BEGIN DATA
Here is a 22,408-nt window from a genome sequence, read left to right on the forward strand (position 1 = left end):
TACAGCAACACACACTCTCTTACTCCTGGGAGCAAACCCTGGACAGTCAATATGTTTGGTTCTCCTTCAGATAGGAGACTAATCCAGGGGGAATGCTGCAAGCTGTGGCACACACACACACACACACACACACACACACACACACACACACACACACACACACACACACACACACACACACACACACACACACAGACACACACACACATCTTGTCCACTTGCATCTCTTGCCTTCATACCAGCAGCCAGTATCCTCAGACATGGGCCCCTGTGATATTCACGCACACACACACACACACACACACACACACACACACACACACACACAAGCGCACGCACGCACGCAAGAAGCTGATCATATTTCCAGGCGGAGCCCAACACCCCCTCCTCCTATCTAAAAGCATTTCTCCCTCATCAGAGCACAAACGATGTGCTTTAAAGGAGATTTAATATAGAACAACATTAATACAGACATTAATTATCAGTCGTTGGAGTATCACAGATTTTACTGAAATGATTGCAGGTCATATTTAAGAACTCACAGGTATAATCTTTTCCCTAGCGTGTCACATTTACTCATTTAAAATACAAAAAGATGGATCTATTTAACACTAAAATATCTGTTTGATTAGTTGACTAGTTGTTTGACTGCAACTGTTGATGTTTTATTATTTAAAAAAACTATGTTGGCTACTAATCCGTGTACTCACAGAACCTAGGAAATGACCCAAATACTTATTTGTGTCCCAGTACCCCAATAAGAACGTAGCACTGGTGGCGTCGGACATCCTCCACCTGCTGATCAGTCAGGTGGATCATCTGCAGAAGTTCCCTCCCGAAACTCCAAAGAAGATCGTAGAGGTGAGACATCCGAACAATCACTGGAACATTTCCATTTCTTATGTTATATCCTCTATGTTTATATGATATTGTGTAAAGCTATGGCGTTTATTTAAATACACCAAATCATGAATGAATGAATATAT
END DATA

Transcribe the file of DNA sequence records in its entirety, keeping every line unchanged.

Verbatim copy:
Here is a 22,408-nt window from a genome sequence, read left to right on the forward strand (position 1 = left end):
TACAGCAACACACACTCTCTTACTCCTGGGAGCAAACCCTGGACAGTCAATATGTTTGGTTCTCCTTCAGATAGGAGACTAATCCAGGGGGAATGCTGCAAGCTGTGGCACACACACACACACACACACACACACACACACACACACACACACACACACACACACACACACACACACACACACACACACACACAGACACACACACACATCTTGTCCACTTGCATCTCTTGCCTTCATACCAGCAGCCAGTATCCTCAGACATGGGCCCCTGTGATATTCACGCACACACACACACACACACACACACACACACACACACACACACACAAGCGCACGCACGCACGCAAGAAGCTGATCATATTTCCAGGCGGAGCCCAACACCCCCTCCTCCTATCTAAAAGCATTTCTCCCTCATCAGAGCACAAACGATGTGCTTTAAAGGAGATTTAATATAGAACAACATTAATACAGACATTAATTATCAGTCGTTGGAGTATCACAGATTTTACTGAAATGATTGCAGGTCATATTTAAGAACTCACAGGTATAATCTTTTCCCTAGCGTGTCACATTTACTCATTTAAAATACAAAAAGATGGATCTATTTAACACTAAAATATCTGTTTGATTAGTTGACTAGTTGTTTGACTGCAACTGTTGATGTTTTATTATTTAAAAAAACTATGTTGGCTACTAATCCGTGTACTCACAGAACCTAGGAAATGACCCAAATACTTATTTGTGTCCCAGTACCCCAATAAGAACGTAGCACTGGTGGCGTCGGACATCCTCCACCTGCTGATCAGTCAGGTGGATCATCTGCAGAAGTTCCCTCCCGAAACTCCAAAGAAGATCGTAGAGGTGAGACATCCGAACAATCACTGGAACATTTCCATTTCTTATGTTATATCCTCTATGTTTATATGATATTGTGTAAAGCTATGGCGTTTATTTAAATACACCAAATCATGAATGAATGAATATAT